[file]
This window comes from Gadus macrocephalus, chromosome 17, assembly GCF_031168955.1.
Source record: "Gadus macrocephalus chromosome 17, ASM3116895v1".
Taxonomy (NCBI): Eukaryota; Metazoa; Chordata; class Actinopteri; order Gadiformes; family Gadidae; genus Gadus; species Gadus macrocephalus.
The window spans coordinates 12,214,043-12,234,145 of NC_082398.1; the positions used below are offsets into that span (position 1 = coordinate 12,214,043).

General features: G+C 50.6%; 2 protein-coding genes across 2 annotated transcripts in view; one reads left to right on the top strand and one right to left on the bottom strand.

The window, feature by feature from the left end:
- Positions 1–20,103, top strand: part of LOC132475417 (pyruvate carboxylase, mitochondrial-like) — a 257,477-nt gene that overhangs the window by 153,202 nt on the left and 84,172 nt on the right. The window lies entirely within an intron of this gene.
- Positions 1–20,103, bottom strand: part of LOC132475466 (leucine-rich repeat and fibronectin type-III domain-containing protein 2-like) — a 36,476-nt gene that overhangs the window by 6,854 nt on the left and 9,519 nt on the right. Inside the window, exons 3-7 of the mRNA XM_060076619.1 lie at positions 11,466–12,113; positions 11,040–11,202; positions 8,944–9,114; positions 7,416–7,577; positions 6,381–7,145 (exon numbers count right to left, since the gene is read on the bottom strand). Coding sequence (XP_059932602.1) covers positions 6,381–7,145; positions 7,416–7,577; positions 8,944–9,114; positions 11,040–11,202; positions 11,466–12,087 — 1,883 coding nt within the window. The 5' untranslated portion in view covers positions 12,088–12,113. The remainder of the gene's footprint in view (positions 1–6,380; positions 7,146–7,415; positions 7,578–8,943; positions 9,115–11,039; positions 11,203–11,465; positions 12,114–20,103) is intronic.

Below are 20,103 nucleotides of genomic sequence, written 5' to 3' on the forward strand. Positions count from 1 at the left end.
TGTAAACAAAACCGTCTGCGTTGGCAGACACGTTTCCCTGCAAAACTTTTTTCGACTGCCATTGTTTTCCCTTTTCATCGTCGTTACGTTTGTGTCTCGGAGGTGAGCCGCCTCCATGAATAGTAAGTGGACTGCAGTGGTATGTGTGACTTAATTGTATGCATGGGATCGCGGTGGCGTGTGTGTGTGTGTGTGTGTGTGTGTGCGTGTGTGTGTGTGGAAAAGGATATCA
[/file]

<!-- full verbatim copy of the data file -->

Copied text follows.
This window comes from Gadus macrocephalus, chromosome 17, assembly GCF_031168955.1.
Source record: "Gadus macrocephalus chromosome 17, ASM3116895v1".
Taxonomy (NCBI): Eukaryota; Metazoa; Chordata; class Actinopteri; order Gadiformes; family Gadidae; genus Gadus; species Gadus macrocephalus.
The window spans coordinates 12,214,043-12,234,145 of NC_082398.1; the positions used below are offsets into that span (position 1 = coordinate 12,214,043).

General features: G+C 50.6%; 2 protein-coding genes across 2 annotated transcripts in view; one reads left to right on the top strand and one right to left on the bottom strand.

The window, feature by feature from the left end:
- Positions 1–20,103, top strand: part of LOC132475417 (pyruvate carboxylase, mitochondrial-like) — a 257,477-nt gene that overhangs the window by 153,202 nt on the left and 84,172 nt on the right. The window lies entirely within an intron of this gene.
- Positions 1–20,103, bottom strand: part of LOC132475466 (leucine-rich repeat and fibronectin type-III domain-containing protein 2-like) — a 36,476-nt gene that overhangs the window by 6,854 nt on the left and 9,519 nt on the right. Inside the window, exons 3-7 of the mRNA XM_060076619.1 lie at positions 11,466–12,113; positions 11,040–11,202; positions 8,944–9,114; positions 7,416–7,577; positions 6,381–7,145 (exon numbers count right to left, since the gene is read on the bottom strand). Coding sequence (XP_059932602.1) covers positions 6,381–7,145; positions 7,416–7,577; positions 8,944–9,114; positions 11,040–11,202; positions 11,466–12,087 — 1,883 coding nt within the window. The 5' untranslated portion in view covers positions 12,088–12,113. The remainder of the gene's footprint in view (positions 1–6,380; positions 7,146–7,415; positions 7,578–8,943; positions 9,115–11,039; positions 11,203–11,465; positions 12,114–20,103) is intronic.

Below are 20,103 nucleotides of genomic sequence, written 5' to 3' on the forward strand. Positions count from 1 at the left end.
TGTAAACAAAACCGTCTGCGTTGGCAGACACGTTTCCCTGCAAAACTTTTTTCGACTGCCATTGTTTTCCCTTTTCATCGTCGTTACGTTTGTGTCTCGGAGGTGAGCCGCCTCCATGAATAGTAAGTGGACTGCAGTGGTATGTGTGACTTAATTGTATGCATGGGATCGCGGTGGCGTGTGTGTGTGTGTGTGTGTGTGTGTGCGTGTGTGTGTGTGGAAAAGGATATCA